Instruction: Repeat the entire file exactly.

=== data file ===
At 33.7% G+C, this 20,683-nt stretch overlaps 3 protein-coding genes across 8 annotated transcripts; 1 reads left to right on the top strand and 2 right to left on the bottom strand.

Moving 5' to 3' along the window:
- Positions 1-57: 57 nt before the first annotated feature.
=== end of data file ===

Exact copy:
At 33.7% G+C, this 20,683-nt stretch overlaps 3 protein-coding genes across 8 annotated transcripts; 1 reads left to right on the top strand and 2 right to left on the bottom strand.

Moving 5' to 3' along the window:
- Positions 1-57: 57 nt before the first annotated feature.